If the federal government is truly serious about doing something with the AIDS virus, we need to take steps that would isolate the carriers of this plague. It is difficult to understand the public policy towards AIDS. It is the first time in the history of civilization in which the carriers of a genuine plague have not been isolated from the general population, and in which this deadly disease for which there is no cure is being treated as a civil rights issue instead of the true health crisis it represents.
Furthermore, in a December 8 statement responding to the controversy, Huckabee asserted: "There was still too much confusion about HIV transmission in those early years." However, as the December 8 AP article noted, "When Huckabee wrote his answers in 1992, it was common knowledge that AIDS could not be spread by casual contact." A December 9 New York Times article similarly reported, "[B]y the time Mr. Huckabee answered the A.P. survey, it was well established that the virus could not be spread through casual contact." Indeed, as Media Matters for America noted, a December 11, 1991, USA Today article reported that, according to the Centers for Disease Control, AIDS is not "transmitted by casual contact -- including touching, living in the same house, breathing the same air, being coughed on or eating food prepared by an infected person.
In addition, in his December 8 statement, Huckabee asserted that the positions in question were recorded "almost 20 years" ago. In fact, his statements about AIDS on the AP questionnaire were made in 1992 -- much closer to 15 years ago than 20. From the statement:
In the late 80's and early 90's we were still learning about the virus that causes AIDS. My concern, as a Senate candidate at the time, was to deal with the virus using the same public health protocols that medical science and public health professionals would use with any infectious disease.
Before a disease can be cured and contained we need to know exactly how and with near certainty what level of contact transmits the disease. There was still too much confusion about HIV transmission in those early years. Recall that in 1991, Kimberly Bergalis testified in front of Congress after contracting HIV from her dentist, and that summer a study was published showing that HIV was transmitted through breastmilk more easily than had been thought. But the federal government provided some guidelines: Also in 1991 the Centers for Disease Control recommended restrictions on the practice of HIV-positive health care workers.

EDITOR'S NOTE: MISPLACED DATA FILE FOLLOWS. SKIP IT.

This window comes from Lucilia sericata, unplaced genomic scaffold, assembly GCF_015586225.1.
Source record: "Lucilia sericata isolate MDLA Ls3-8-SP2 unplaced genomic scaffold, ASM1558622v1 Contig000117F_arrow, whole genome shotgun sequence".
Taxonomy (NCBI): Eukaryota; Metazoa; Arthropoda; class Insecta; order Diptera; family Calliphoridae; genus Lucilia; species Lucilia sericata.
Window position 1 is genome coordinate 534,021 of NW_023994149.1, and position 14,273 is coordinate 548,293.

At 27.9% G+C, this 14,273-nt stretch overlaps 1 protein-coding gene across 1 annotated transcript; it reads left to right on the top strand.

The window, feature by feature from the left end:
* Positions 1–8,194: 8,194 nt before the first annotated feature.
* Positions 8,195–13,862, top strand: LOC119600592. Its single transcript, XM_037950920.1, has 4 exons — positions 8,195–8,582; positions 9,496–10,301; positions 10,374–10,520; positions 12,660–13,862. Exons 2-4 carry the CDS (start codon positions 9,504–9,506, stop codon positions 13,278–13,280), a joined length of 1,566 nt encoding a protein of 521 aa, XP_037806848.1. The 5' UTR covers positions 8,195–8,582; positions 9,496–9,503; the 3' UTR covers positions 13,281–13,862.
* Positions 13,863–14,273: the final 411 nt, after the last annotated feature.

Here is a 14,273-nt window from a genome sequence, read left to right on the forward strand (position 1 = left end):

At the time, there was widespread concern over modes of transmission and the possibility of epidemic. In the absence of conclusive data, my focus was on efforts to limit the exposure of the virus, following traditional medical practices developed from our public health experience and medical science in dealing with tuberculosis and other infectious diseases.
We now know that the virus that causes AIDS is spread differently, with a lower level of contact than with TB. But looking back almost 20 years, my concern was the uncertain risk to the general population -- if we got it wrong, many people would die needlessly. My concern was safety first, political correctness last.
Additionally, on the December 10 edition of MSNBC Live, after NBC News political director Chuck Todd referred to the AIDS controversy and stated that all three Republican presidential front-runners "are dealing with past baggage," Brzezinski praised Huckabee once more for "dealing with the baggage masterfully."